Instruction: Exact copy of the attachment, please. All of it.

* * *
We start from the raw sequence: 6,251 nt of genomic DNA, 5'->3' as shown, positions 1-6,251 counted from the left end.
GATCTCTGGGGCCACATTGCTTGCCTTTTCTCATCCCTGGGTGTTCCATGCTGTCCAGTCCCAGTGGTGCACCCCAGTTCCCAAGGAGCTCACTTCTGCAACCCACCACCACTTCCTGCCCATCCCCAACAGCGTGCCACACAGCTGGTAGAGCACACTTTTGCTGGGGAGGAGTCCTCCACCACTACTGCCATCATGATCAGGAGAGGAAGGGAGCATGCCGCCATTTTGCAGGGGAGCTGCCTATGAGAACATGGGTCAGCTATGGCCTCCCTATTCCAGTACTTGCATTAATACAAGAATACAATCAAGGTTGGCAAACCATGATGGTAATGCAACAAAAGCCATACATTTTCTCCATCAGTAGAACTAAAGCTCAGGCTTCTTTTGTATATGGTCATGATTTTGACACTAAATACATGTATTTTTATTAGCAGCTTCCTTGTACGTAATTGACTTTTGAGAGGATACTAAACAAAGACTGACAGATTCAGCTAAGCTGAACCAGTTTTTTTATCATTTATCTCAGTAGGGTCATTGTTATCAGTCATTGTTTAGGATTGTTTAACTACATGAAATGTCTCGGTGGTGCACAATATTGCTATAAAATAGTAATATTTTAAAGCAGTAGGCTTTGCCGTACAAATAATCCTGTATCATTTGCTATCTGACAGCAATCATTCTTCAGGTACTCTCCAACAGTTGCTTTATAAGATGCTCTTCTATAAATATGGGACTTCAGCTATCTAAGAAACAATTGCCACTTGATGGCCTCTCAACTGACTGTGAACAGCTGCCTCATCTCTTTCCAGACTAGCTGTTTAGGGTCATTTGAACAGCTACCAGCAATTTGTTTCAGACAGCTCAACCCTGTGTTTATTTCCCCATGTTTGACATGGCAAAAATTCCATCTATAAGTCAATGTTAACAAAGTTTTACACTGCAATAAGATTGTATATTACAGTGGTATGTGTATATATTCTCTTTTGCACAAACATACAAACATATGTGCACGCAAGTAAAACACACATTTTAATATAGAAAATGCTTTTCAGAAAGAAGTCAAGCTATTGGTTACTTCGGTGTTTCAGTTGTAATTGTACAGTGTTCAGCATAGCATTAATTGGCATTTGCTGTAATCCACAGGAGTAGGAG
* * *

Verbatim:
We start from the raw sequence: 6,251 nt of genomic DNA, 5'->3' as shown, positions 1-6,251 counted from the left end.
GATCTCTGGGGCCACATTGCTTGCCTTTTCTCATCCCTGGGTGTTCCATGCTGTCCAGTCCCAGTGGTGCACCCCAGTTCCCAAGGAGCTCACTTCTGCAACCCACCACCACTTCCTGCCCATCCCCAACAGCGTGCCACACAGCTGGTAGAGCACACTTTTGCTGGGGAGGAGTCCTCCACCACTACTGCCATCATGATCAGGAGAGGAAGGGAGCATGCCGCCATTTTGCAGGGGAGCTGCCTATGAGAACATGGGTCAGCTATGGCCTCCCTATTCCAGTACTTGCATTAATACAAGAATACAATCAAGGTTGGCAAACCATGATGGTAATGCAACAAAAGCCATACATTTTCTCCATCAGTAGAACTAAAGCTCAGGCTTCTTTTGTATATGGTCATGATTTTGACACTAAATACATGTATTTTTATTAGCAGCTTCCTTGTACGTAATTGACTTTTGAGAGGATACTAAACAAAGACTGACAGATTCAGCTAAGCTGAACCAGTTTTTTTATCATTTATCTCAGTAGGGTCATTGTTATCAGTCATTGTTTAGGATTGTTTAACTACATGAAATGTCTCGGTGGTGCACAATATTGCTATAAAATAGTAATATTTTAAAGCAGTAGGCTTTGCCGTACAAATAATCCTGTATCATTTGCTATCTGACAGCAATCATTCTTCAGGTACTCTCCAACAGTTGCTTTATAAGATGCTCTTCTATAAATATGGGACTTCAGCTATCTAAGAAACAATTGCCACTTGATGGCCTCTCAACTGACTGTGAACAGCTGCCTCATCTCTTTCCAGACTAGCTGTTTAGGGTCATTTGAACAGCTACCAGCAATTTGTTTCAGACAGCTCAACCCTGTGTTTATTTCCCCATGTTTGACATGGCAAAAATTCCATCTATAAGTCAATGTTAACAAAGTTTTACACTGCAATAAGATTGTATATTACAGTGGTATGTGTATATATTCTCTTTTGCACAAACATACAAACATATGTGCACGCAAGTAAAACACACATTTTAATATAGAAAATGCTTTTCAGAAAGAAGTCAAGCTATTGGTTACTTCGGTGTTTCAGTTGTAATTGTACAGTGTTCAGCATAGCATTAATTGGCATTTGCTGTAATCCACAGGAGTAGGAG